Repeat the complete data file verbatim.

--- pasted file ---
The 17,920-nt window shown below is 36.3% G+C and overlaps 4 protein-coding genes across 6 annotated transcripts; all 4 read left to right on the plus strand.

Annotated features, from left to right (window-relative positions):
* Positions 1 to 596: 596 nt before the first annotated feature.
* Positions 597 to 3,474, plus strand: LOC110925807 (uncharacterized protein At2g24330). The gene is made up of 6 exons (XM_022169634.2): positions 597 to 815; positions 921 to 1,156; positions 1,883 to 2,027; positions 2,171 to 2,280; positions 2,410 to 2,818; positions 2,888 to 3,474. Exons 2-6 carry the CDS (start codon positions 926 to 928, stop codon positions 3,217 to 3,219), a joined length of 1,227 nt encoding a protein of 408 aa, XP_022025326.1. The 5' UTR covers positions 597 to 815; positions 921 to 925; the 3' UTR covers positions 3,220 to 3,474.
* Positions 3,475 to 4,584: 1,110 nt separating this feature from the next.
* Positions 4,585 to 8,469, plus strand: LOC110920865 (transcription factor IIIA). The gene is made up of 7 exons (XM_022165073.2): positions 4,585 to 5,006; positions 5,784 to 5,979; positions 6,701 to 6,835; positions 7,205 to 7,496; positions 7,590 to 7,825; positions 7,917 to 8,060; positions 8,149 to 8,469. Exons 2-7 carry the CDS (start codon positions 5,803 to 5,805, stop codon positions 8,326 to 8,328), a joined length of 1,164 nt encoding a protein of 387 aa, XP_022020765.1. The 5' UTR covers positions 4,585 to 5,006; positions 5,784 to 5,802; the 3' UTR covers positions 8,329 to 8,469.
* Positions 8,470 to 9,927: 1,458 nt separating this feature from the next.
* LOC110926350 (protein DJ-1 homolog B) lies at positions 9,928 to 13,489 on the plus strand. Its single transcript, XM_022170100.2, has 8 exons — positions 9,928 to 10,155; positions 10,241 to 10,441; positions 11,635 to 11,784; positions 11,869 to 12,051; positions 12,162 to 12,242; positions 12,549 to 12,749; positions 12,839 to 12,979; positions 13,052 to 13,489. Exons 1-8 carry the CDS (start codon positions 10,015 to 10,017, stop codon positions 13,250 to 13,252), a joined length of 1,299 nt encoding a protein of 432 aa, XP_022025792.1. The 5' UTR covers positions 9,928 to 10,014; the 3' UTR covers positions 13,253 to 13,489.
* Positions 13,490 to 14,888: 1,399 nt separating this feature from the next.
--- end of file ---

The 17,920-nt window shown below is 36.3% G+C and overlaps 4 protein-coding genes across 6 annotated transcripts; all 4 read left to right on the plus strand.

Annotated features, from left to right (window-relative positions):
* Positions 1 to 596: 596 nt before the first annotated feature.
* Positions 597 to 3,474, plus strand: LOC110925807 (uncharacterized protein At2g24330). The gene is made up of 6 exons (XM_022169634.2): positions 597 to 815; positions 921 to 1,156; positions 1,883 to 2,027; positions 2,171 to 2,280; positions 2,410 to 2,818; positions 2,888 to 3,474. Exons 2-6 carry the CDS (start codon positions 926 to 928, stop codon positions 3,217 to 3,219), a joined length of 1,227 nt encoding a protein of 408 aa, XP_022025326.1. The 5' UTR covers positions 597 to 815; positions 921 to 925; the 3' UTR covers positions 3,220 to 3,474.
* Positions 3,475 to 4,584: 1,110 nt separating this feature from the next.
* Positions 4,585 to 8,469, plus strand: LOC110920865 (transcription factor IIIA). The gene is made up of 7 exons (XM_022165073.2): positions 4,585 to 5,006; positions 5,784 to 5,979; positions 6,701 to 6,835; positions 7,205 to 7,496; positions 7,590 to 7,825; positions 7,917 to 8,060; positions 8,149 to 8,469. Exons 2-7 carry the CDS (start codon positions 5,803 to 5,805, stop codon positions 8,326 to 8,328), a joined length of 1,164 nt encoding a protein of 387 aa, XP_022020765.1. The 5' UTR covers positions 4,585 to 5,006; positions 5,784 to 5,802; the 3' UTR covers positions 8,329 to 8,469.
* Positions 8,470 to 9,927: 1,458 nt separating this feature from the next.
* LOC110926350 (protein DJ-1 homolog B) lies at positions 9,928 to 13,489 on the plus strand. Its single transcript, XM_022170100.2, has 8 exons — positions 9,928 to 10,155; positions 10,241 to 10,441; positions 11,635 to 11,784; positions 11,869 to 12,051; positions 12,162 to 12,242; positions 12,549 to 12,749; positions 12,839 to 12,979; positions 13,052 to 13,489. Exons 1-8 carry the CDS (start codon positions 10,015 to 10,017, stop codon positions 13,250 to 13,252), a joined length of 1,299 nt encoding a protein of 432 aa, XP_022025792.1. The 5' UTR covers positions 9,928 to 10,014; the 3' UTR covers positions 13,253 to 13,489.
* Positions 13,490 to 14,888: 1,399 nt separating this feature from the next.